Reading Notes: Art Monsters – unruly bodies in feminist art, by Lauren Elkin

Very excited to have finally got my hands on a copy of this book . The perfect reading in the run-up to the new edition of The Body Room happening in partnership with Goldsmiths University in May 2024

As ever these reading notes are the bits I heavily underlined and noted for future reference.

001 Angels and Monsters

‘This disruption becomes a parable of self-censorship’

[ On Woolf’s writing about about creative flow, and how for women writers she felt it was more common that thoughts about their body could puncture their line of thinking’

‘our boundaries have been policed’

‘art .. makes the familiar strange, wakes us from our habits, enables us to envision other ways of being, and lets the body and the imagination speak and dream outside the strict boundaries placed on them by society, patriarchy and internalised misogyny’

‘we can understand a culture by what it calls monstruous’ – [Jeffrey Jerome Cohen]

‘when we uphold this pretty/ugly binary, we condemn ourselves to remaining the second sex’

‘how to be in a female body in the early 21st century’

‘it seemed crucial that we find a way to cure our self-repulsion, to expand – through an attention to the possibilities and forms of embodiment’

002 objects of vulgarity

‘most problematically, it take the body and repulsion as universal, ahistorical concepts when in fact they are anything but. By thinking about bodily repulsion in this way, we avoid having to look at or think about particular bodies – least of all our own.’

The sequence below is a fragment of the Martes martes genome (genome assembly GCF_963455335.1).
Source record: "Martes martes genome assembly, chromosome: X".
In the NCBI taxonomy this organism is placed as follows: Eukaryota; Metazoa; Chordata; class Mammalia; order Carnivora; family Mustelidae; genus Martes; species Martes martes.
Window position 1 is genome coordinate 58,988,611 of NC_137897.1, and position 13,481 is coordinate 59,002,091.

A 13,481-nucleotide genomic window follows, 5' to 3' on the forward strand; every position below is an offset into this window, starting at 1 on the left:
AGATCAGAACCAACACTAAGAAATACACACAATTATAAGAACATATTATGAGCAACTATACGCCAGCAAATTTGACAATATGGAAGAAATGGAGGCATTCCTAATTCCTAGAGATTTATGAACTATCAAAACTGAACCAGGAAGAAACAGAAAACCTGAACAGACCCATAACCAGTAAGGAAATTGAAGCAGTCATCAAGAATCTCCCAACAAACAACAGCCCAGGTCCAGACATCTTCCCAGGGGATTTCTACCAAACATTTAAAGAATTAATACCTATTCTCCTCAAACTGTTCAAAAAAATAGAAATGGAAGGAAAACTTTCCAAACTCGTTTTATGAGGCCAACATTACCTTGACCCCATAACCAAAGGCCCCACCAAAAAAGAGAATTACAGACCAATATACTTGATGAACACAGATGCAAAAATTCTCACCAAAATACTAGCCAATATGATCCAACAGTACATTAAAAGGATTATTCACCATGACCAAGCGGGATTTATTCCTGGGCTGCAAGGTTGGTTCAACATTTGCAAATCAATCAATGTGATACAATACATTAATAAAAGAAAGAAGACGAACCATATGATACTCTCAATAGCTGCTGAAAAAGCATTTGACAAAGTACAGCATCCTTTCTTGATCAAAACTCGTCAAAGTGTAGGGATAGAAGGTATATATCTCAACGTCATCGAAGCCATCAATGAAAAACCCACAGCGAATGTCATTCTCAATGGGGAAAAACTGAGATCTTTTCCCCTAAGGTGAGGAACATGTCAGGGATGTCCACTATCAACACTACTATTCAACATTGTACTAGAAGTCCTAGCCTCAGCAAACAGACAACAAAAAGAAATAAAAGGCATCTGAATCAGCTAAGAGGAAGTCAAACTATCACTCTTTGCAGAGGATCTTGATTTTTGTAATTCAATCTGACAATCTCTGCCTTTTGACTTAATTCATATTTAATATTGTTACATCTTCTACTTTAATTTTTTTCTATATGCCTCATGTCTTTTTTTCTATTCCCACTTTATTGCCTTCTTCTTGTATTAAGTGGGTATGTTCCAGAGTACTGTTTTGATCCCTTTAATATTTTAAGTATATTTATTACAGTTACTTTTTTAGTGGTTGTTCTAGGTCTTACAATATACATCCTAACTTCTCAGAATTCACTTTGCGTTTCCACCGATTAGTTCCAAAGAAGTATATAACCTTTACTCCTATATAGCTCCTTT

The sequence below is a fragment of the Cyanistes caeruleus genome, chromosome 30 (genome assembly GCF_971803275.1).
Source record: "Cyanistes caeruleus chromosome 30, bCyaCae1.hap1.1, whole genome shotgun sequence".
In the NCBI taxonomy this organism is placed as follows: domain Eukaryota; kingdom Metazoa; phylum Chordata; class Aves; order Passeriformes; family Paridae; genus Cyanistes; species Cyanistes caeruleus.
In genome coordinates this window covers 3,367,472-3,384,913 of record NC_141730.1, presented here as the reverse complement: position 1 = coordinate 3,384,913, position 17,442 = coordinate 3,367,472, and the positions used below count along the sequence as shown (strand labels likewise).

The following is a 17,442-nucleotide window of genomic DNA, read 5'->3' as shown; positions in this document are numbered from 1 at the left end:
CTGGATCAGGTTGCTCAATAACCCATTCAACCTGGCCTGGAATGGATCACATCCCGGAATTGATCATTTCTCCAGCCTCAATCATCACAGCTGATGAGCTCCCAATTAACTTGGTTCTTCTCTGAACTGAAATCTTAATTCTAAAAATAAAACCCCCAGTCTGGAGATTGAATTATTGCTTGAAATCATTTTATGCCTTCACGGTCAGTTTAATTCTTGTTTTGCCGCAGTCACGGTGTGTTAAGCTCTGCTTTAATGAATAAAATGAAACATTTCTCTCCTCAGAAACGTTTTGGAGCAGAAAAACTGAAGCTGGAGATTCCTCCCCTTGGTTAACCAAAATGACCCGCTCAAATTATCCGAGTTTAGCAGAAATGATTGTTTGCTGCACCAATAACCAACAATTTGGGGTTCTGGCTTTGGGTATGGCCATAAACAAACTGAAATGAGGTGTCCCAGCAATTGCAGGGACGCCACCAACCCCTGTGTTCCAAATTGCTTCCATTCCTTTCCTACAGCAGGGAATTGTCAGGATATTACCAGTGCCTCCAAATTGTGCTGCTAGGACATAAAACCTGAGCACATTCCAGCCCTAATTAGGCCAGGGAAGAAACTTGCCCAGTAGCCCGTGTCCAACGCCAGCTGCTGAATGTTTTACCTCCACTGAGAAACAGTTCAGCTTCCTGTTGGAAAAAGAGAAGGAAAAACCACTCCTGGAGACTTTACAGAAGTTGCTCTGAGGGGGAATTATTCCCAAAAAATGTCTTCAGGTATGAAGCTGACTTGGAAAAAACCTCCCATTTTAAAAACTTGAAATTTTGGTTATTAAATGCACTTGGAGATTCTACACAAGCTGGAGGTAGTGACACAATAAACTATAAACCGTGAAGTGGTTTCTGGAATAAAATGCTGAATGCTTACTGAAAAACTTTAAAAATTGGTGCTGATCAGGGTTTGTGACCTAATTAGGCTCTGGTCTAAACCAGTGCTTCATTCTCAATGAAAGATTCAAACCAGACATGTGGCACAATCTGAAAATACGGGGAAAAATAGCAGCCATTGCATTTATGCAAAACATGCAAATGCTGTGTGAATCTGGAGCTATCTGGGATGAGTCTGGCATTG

‘theories of the abject don;’ begin to capture how women themselves feel about their bodies, from the inside .. to what degree is disgust innate, or learned?’

‘A quote from Luce Irigaray’s essay ‘When our Lips Speak Together’ : “If we continue to speak in this sameness – speak as men have spoken for centuries, we will fail each other. Again words will pass through our bodies, above our heads – disappear, make us disappear”

003 this monster the body

From Adrienne Rich .. ‘everyone, she says, who lives “under the naming and image-making power of a dominant culture’ runs the risk of “mental-fragementation” and needs to find their way to language of their own, an “art that can resist it”.’

004 ucky

‘Eve Kosofsky Sedgwick’s 2002 book ‘Touching Feeling’. In the introduction, she recalls a graduate student of hers at Duke called Renu Bora, whose essay ‘Outing Texture’ brilliantly and delightfully distinguishes between ‘texture’ and ‘texxture’. Texture with an extra x is, Sedgwick writes ‘ dense with offered information about how, substantively, historically, materially, it came into being’

‘Touch, says the artist Rosalyn Driscoll, is “a way for all of us”, including the visually impaired, “to know art”. She proposes whaat she calls ‘aesthetic touch’ as a more attentive act than our everyday contact with surfaces, phones, keys, shoe laces, what have you. This would bring our focus instead to ‘formal elements such as shape, space, and pattern’ and allow for an attunement to the ’emotional implications of what we perceive’

Useful References

Driscoll, Rosalyn, The Sensing Body in the Visual Arts: Making and Experiencing Sculpture, 2020

Rich, Adrienne, Arts of the Possible: Essays and Conversations. 2001